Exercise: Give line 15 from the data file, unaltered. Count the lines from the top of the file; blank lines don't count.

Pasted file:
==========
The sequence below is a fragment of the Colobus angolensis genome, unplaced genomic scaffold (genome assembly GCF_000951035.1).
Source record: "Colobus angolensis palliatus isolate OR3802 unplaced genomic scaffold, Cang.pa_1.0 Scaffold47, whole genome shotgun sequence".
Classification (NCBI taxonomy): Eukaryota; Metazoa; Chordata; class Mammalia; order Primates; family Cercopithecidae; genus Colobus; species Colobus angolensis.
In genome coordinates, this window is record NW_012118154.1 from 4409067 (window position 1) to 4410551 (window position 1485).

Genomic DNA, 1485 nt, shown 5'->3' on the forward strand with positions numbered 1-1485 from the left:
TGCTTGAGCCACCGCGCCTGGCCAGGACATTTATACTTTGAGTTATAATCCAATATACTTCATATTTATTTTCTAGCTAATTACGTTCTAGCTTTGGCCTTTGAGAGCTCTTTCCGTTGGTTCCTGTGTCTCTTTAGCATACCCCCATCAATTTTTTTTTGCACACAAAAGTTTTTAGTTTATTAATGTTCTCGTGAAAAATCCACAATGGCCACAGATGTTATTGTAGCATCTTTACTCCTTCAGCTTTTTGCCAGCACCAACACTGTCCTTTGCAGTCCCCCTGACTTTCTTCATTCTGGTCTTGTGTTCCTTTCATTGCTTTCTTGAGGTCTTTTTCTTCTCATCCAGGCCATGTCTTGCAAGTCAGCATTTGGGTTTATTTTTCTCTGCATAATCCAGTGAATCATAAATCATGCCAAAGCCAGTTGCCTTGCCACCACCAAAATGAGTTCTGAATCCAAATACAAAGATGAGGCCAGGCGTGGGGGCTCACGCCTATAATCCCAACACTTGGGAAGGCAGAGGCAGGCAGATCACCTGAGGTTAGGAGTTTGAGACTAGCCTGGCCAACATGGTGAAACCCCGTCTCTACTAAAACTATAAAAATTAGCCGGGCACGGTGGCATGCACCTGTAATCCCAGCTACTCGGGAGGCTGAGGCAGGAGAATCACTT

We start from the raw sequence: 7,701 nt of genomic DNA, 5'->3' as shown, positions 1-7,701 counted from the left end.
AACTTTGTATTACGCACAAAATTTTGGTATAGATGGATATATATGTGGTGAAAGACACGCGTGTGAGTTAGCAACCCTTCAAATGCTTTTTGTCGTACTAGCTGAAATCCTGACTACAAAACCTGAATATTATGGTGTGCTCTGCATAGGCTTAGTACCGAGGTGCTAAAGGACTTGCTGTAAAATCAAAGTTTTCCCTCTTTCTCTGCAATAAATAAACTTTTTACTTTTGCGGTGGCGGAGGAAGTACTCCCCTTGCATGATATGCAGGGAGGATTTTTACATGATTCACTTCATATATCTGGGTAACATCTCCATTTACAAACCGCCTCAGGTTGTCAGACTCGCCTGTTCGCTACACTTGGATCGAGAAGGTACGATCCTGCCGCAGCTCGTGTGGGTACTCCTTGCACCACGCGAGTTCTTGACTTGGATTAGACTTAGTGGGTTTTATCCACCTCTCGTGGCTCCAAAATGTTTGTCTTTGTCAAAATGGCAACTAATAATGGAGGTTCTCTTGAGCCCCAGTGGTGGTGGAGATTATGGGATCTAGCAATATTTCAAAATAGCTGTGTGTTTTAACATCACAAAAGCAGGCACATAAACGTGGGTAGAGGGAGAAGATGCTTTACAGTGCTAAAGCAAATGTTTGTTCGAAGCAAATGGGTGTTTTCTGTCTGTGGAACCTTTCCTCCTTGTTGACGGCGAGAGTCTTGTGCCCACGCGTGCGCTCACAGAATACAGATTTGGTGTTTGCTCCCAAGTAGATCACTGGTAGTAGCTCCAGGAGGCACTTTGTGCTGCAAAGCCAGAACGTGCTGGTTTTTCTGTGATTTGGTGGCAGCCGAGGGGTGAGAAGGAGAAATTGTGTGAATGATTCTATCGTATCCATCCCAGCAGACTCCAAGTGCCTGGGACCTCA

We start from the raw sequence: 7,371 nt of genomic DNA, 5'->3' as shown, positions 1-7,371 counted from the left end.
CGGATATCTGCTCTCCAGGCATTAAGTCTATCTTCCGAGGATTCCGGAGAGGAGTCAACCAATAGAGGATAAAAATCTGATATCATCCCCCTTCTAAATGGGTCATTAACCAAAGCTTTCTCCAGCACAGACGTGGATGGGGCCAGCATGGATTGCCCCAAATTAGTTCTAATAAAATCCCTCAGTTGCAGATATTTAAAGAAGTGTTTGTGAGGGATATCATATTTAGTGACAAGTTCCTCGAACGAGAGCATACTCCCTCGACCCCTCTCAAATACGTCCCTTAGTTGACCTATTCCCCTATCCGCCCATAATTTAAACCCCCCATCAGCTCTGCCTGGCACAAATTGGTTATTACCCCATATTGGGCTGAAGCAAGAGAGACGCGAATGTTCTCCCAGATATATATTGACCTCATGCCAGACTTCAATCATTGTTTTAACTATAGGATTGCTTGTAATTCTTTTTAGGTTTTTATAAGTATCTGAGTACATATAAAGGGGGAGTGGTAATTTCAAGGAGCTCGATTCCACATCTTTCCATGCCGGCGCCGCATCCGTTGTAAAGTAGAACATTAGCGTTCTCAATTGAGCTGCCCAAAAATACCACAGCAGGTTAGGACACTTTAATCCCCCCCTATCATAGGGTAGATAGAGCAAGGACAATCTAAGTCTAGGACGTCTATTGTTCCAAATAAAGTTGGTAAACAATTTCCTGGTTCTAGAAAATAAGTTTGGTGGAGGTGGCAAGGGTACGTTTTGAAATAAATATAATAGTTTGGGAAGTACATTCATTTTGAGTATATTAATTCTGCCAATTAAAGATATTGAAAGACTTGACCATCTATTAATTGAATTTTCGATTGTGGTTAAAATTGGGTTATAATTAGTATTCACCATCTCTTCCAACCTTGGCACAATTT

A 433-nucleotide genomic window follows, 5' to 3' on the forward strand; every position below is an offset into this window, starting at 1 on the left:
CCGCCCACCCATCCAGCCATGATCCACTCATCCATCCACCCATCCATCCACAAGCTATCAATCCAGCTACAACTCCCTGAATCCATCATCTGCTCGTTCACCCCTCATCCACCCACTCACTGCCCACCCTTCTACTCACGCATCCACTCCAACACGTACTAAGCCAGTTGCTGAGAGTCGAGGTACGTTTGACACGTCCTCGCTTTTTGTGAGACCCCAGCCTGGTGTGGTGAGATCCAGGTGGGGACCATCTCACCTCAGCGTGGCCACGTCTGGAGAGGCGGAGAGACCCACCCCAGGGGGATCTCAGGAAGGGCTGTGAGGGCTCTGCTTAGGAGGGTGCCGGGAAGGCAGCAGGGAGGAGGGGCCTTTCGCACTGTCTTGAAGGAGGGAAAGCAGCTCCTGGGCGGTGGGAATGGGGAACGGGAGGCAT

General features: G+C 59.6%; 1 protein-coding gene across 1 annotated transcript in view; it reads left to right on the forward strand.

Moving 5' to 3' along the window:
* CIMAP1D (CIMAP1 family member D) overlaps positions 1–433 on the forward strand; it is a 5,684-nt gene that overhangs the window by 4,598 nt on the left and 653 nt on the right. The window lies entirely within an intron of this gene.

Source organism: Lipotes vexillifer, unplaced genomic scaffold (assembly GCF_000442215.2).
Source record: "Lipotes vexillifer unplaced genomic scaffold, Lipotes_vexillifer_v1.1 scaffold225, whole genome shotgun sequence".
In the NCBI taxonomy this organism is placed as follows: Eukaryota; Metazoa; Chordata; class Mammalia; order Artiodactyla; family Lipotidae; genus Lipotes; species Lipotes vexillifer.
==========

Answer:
* CIMAP1D (CIMAP1 family member D) overlaps positions 1–433 on the forward strand; it is a 5,684-nt gene that overhangs the window by 4,598 nt on the left and 653 nt on the right. The window lies entirely within an intron of this gene.